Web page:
California evangelist Rick Warren, senior pastor to more than 20,000 at his Saddleback Church, has ditched plans for a "civil forum" with the presidential candidates, blaming what he called the uncivil "climate of today's campaign."
"It would be hypocritical to pretend civility for one evening only to have the name-calling return the next day," Warren told the Orange County Register. "I've never seen more irresponsible personal attacks, mean-spirited slander, and flat-out dishonest attack ads, and I don't expect that tone to change before the election."
What Warren neglects to mention is that neither campaign had ever actually committed to attending his pageant, which had been set for this week. Last month, the Obama campaign denied to Politico that the president had any plans to share a stage with Mitt Romney before the October debates. The Romney camp had demurred, as well.
Less than four years ago, Warren delivered the invocation at President Obama's inauguration. A few months before that, he hosted a similar "civil forum" meeting with Obama and the 2008 Republican nominee, Sen. John McCain.
But Warren's relationship with the president has deteriorated over the past four years, most notably when the mega-church pastor skewered Obama over an HHS mandate requiring employers' insurance plans cover contraception. Even after Obama worked to soften the language, Warren continued to attack the decision.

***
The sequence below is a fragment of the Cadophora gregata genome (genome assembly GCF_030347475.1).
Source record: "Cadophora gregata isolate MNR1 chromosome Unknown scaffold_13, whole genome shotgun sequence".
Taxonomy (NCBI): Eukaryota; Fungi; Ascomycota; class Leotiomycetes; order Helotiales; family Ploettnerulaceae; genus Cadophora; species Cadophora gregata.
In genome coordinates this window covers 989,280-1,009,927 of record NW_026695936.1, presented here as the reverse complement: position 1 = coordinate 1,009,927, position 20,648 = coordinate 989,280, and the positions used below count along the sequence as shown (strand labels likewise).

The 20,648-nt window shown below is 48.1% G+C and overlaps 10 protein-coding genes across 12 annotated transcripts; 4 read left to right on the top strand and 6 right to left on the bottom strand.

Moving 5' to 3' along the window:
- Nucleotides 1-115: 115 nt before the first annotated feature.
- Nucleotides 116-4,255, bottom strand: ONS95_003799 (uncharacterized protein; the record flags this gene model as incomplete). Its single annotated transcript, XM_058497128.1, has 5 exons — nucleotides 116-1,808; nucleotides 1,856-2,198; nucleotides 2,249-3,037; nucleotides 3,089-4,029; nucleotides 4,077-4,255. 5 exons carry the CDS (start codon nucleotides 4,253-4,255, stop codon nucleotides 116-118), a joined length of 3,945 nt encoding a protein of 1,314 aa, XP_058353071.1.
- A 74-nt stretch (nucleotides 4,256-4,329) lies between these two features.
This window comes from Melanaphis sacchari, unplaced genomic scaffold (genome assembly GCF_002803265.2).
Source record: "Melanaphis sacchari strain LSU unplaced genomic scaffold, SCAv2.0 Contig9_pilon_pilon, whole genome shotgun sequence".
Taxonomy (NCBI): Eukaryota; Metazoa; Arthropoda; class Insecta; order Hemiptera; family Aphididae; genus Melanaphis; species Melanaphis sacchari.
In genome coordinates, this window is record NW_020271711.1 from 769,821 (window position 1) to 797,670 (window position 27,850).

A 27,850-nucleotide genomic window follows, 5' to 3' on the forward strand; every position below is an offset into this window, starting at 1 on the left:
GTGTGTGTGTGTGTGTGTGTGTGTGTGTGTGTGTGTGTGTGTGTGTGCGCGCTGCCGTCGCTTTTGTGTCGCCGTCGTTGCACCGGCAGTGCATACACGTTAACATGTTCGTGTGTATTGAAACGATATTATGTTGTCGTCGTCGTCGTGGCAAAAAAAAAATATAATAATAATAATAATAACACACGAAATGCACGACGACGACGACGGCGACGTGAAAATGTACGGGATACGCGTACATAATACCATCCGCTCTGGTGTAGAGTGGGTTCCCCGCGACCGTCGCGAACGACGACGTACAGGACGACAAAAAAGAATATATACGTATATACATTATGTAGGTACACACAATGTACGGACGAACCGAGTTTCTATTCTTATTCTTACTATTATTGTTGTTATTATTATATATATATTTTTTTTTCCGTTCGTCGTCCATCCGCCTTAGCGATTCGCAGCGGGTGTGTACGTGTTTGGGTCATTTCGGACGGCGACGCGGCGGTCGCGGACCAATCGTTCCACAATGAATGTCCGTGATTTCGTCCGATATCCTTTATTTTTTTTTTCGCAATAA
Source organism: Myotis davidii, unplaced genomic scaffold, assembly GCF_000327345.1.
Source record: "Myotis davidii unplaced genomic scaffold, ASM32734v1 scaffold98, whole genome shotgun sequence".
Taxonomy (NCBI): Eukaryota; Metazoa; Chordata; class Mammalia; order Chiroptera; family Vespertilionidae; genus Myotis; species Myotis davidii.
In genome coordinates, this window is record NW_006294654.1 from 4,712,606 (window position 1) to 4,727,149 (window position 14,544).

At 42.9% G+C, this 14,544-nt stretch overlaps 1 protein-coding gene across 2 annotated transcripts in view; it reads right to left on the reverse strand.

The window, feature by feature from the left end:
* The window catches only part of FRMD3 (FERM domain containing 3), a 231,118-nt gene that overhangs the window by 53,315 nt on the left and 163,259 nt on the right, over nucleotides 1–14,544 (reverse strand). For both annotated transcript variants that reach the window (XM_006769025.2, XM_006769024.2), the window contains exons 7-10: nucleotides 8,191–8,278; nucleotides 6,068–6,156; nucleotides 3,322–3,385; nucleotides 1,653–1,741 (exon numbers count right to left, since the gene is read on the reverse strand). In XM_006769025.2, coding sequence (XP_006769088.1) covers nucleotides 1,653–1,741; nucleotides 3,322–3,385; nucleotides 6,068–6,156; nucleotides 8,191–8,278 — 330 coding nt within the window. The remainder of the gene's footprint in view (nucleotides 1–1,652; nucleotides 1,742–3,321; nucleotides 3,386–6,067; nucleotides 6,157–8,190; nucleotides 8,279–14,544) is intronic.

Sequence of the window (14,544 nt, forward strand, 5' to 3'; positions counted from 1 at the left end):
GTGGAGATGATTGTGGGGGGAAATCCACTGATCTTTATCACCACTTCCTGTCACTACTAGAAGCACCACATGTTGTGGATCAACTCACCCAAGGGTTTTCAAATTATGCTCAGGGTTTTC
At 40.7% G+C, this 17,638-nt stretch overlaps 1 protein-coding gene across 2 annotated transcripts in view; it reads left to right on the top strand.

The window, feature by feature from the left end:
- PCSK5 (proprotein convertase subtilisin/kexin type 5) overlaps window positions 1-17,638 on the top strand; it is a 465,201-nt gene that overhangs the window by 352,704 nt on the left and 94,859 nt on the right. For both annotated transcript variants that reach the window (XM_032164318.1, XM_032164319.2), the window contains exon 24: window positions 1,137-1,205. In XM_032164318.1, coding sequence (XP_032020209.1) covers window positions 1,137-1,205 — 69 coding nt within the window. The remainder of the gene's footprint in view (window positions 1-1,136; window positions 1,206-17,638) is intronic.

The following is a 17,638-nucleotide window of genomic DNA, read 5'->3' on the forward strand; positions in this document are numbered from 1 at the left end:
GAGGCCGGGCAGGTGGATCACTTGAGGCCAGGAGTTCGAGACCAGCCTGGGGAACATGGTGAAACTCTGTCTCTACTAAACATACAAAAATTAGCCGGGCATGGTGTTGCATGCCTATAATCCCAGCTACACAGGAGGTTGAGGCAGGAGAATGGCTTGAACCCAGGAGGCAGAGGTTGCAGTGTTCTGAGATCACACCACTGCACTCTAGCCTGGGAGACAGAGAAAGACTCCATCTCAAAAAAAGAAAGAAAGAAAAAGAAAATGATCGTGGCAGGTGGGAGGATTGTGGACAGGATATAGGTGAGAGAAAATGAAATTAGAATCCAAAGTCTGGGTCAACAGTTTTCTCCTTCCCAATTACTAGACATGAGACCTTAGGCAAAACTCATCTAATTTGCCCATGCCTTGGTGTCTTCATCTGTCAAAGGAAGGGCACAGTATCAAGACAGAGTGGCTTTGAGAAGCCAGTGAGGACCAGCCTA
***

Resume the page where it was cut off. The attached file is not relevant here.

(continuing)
ABC's Jake Tapper spoke with Warren during an Easter edition of "This Week."
WARREN: Now I don't have a problem with contraceptives. I'm a Protestant. I'm an evangelical. But I do support my Catholic brothers and sisters to believe what they want to believe. And I would support my Jewish brothers and sisters to believe what they want to believe, and say if you say we don't eat pork, we don't want to serve it in our deli, then you shouldn't have to serve it in your deli, because there's plenty of other places to get pork.
TAPPER: But as far as you're concerned, does that - you think that should apply beyond houses of worship, but houses of worship are already exempt?
WARREN: The Constitution says freedom of religion, not just freedom of worship. And churches, synagogues, mosques do far more than worship. In fact, if you took out all of the social services that it provided by Christian churches, and for that matter synagogues and mosques, too, America would go bankrupt in about six months, because the vast amount of social services, the free clinics and the feeding the poor and caring for the sick and educating the next generation is done a lot by these religious organizations. And they should not have to say, well, I have to put my religion on the shelf to care for people.
Warren's opposition to the Obama contraception decision, expressed in the form of the deli meat metaphor above - which certain Democrats seized on as part of their "War on Women" drive - is one he returned to Wednesday in his discussion with the Register, saying: "If the government suddenly decreed that all Jewish delis must now offer pork, you'd find me opposing that with my rabbi friends. I don't have a problem with pork, but I support your right to follow your faith."
Neither campaign would comment on the Warren's decision or his statement about the relative rhetorical state of this election season.